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Cell Phone and Safety Belt Laws By State

If you wonder as you pass through a state what their laws are regarding cell phone use and the use of seat belts, this list with some of the states should help:

State Cell Phones Safety Belts
     
Connecticut Hand-held phones may not be uses while driving Required for drivers and front-seat passengers; standard offense
Delaware No restrictions Required for driver and all passengers; standard offense
Maine No restrictions Required for driver and all passengers; primary offense
Maryland No restrictions Required for driver and front-seat passengers; primary offense
Massachusetts No restrictions Required for driver and all passengers; secondary offense for adults; standard offense for children
New Hampshire If the use of a cell hone causes anyone to drive negligently or to endanger any person or property, it is a prosecutable offense Required for children under 18 only; standard offense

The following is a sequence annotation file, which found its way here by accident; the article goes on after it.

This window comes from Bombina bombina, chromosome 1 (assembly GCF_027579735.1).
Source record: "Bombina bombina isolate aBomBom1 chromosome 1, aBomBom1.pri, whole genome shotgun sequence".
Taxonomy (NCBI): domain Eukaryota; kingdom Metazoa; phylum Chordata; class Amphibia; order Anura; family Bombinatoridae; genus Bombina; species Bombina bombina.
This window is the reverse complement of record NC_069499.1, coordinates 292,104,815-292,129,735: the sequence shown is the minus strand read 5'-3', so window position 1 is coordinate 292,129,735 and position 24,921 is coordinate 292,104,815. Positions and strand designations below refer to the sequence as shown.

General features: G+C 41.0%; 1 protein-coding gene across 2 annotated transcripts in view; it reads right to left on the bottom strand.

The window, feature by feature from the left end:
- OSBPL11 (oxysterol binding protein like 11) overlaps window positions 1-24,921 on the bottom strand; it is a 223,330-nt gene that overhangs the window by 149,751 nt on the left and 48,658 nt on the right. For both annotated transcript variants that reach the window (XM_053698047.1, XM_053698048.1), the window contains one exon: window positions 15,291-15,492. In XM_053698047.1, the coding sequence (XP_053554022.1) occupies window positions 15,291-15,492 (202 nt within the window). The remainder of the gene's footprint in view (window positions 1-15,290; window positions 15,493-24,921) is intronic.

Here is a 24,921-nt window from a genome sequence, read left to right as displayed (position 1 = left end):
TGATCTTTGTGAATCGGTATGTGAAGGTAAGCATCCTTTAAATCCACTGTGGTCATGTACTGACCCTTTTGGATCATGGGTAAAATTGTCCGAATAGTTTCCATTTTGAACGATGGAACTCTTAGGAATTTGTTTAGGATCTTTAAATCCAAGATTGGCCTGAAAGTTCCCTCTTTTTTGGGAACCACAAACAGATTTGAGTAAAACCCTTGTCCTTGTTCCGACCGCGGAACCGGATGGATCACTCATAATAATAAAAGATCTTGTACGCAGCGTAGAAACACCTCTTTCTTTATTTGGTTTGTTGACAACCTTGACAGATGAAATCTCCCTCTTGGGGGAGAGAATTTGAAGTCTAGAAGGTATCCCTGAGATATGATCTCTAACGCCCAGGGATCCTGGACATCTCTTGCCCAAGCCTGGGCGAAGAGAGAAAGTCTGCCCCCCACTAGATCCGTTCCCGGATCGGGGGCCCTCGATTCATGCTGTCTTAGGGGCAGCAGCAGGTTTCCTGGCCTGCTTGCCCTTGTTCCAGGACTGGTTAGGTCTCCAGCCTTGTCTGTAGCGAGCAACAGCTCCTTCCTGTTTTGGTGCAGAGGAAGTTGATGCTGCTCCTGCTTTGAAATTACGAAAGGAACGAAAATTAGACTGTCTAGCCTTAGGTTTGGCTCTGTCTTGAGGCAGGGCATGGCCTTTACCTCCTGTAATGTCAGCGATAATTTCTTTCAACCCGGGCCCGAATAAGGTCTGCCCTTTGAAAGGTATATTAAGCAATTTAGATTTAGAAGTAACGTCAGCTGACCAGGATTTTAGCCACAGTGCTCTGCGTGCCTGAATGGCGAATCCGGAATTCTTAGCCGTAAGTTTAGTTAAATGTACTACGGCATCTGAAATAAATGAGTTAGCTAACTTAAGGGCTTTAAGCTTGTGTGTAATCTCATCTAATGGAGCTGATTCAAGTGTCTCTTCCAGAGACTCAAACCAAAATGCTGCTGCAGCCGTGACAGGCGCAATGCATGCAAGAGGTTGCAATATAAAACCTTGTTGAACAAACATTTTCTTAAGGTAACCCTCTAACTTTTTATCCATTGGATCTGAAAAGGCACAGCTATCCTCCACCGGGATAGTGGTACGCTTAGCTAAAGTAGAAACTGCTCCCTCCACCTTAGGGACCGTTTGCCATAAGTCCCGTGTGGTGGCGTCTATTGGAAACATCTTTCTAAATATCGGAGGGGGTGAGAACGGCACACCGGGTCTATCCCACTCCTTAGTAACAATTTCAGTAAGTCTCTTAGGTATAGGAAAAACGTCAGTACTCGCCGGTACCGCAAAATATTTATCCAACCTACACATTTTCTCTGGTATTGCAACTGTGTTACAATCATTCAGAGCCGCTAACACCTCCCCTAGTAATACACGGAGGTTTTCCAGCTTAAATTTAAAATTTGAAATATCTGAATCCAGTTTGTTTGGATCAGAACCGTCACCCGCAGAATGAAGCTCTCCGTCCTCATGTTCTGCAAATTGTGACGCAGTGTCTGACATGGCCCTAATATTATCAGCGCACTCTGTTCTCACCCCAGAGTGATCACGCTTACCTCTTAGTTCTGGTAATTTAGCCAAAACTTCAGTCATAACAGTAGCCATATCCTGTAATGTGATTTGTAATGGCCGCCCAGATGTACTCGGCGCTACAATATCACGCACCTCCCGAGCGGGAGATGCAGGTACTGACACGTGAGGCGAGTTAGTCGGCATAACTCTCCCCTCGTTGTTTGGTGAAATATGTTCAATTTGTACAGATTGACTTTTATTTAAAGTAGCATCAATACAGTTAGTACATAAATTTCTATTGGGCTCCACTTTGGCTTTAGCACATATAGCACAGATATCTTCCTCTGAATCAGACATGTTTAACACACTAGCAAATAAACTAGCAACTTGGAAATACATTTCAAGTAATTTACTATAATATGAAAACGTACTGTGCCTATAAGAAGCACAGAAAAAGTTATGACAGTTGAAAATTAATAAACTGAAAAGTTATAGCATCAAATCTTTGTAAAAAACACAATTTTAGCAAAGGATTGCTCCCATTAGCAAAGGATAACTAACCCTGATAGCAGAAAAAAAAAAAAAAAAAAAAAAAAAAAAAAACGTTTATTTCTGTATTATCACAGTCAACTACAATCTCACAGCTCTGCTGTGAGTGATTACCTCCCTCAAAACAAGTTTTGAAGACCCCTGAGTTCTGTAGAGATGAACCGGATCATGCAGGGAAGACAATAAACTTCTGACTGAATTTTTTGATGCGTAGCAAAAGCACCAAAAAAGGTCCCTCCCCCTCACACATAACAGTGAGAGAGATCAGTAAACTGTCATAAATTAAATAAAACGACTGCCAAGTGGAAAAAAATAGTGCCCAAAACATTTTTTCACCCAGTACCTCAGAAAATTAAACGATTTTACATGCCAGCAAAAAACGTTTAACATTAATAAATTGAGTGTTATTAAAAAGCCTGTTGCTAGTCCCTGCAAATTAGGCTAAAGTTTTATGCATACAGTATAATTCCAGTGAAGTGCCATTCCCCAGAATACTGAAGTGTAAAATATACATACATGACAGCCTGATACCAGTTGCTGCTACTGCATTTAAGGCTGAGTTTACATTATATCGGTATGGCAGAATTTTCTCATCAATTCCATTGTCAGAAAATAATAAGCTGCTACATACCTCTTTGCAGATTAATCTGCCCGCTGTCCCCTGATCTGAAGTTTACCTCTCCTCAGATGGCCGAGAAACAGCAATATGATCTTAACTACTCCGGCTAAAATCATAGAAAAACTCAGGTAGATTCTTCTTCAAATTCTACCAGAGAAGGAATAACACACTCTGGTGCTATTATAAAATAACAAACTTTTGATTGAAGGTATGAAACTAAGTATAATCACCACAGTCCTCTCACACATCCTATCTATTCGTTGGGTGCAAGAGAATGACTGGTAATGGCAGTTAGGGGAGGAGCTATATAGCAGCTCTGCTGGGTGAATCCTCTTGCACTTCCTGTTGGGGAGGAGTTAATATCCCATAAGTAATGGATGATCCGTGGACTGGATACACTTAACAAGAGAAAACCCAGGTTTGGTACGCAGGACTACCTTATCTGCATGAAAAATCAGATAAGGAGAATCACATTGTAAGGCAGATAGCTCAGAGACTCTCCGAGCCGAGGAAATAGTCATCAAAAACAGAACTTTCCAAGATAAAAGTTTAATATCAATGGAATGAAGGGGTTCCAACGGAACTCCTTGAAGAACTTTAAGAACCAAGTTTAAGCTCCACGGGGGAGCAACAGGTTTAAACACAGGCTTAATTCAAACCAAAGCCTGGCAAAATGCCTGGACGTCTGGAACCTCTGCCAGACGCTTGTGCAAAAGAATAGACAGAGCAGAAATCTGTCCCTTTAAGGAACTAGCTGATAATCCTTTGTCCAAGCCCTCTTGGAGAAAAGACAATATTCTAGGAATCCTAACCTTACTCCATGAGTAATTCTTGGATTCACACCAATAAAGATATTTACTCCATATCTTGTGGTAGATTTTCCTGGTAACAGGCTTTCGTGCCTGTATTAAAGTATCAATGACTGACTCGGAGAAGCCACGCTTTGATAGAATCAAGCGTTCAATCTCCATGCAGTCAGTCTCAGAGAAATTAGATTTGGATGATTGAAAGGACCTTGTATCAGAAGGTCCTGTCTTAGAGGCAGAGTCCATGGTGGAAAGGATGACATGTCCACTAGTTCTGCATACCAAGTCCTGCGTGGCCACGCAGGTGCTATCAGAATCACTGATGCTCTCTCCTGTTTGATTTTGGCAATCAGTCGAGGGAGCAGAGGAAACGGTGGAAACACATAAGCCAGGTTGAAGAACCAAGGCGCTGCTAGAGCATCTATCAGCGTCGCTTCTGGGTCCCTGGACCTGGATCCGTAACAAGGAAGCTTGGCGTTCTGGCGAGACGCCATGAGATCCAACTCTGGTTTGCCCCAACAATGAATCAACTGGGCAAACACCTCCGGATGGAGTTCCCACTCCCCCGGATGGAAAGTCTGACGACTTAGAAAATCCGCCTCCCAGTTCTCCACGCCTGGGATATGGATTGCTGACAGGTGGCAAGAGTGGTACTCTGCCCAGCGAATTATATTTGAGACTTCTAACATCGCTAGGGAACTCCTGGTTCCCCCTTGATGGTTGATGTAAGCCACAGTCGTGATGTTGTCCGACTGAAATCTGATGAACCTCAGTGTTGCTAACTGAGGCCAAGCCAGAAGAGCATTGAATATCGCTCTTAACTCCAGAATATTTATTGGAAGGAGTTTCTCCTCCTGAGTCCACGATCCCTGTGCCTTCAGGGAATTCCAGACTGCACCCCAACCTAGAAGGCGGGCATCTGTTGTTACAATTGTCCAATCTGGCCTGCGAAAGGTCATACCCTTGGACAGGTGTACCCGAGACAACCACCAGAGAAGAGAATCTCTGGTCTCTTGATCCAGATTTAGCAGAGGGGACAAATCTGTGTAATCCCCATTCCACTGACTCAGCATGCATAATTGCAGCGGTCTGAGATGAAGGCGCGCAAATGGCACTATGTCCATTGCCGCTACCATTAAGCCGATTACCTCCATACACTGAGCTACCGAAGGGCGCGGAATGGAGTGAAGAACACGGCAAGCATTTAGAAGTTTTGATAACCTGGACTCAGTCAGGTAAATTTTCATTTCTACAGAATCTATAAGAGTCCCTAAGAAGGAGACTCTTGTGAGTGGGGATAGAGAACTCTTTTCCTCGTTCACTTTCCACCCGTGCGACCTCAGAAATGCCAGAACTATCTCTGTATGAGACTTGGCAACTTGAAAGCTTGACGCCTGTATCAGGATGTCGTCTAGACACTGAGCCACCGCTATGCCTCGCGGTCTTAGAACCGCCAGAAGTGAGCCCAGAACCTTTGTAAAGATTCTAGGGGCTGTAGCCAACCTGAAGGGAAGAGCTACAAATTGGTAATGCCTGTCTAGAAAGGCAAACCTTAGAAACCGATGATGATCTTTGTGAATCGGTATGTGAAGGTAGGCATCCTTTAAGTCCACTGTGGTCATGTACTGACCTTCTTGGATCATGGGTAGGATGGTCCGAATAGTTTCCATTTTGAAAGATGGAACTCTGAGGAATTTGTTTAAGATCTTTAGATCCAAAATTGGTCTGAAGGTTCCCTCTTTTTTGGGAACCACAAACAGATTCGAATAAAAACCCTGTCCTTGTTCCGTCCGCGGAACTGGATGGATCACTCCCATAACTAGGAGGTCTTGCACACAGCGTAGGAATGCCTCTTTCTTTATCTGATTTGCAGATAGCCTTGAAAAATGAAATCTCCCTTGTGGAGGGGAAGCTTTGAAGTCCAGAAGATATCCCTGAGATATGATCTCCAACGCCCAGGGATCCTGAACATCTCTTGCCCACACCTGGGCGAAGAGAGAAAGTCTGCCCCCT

New Jersey Hand-held phones may not be used while driving; secondary offense Required for driver and front-seat passengers; standard offense
New York Hand-held phones may not be used while driving Required for driver and front-seat passengers; primary offense
Pennsylvania No restrictions Required for driver and front-seat passengers; standard offense; violation of booster-seat law is a secondary offense
Rhode Island Motorists under 18 may not use phones while driving Required for driver and all passengers; secondary offense for ages 18 and older; standard offense for children
Vermont No restrictions Required for driver and all passenger; secondary offense for ages 16 and older; standard offense for children

 

Washington D.C. Hand-held phones may not be used while driving; drivers with learner’s permits may not use cell phones of any type while driving; distracted driving is prohibited Required for driver and all passengers; primary offense

 

 

NOTE:  Laws listed as “primary” or “Standard” offenses are violations for which a driver can be pulled over without other caused.  Laws listed as “secondary” offenses are citable only if the driver is stopped for a primary reason.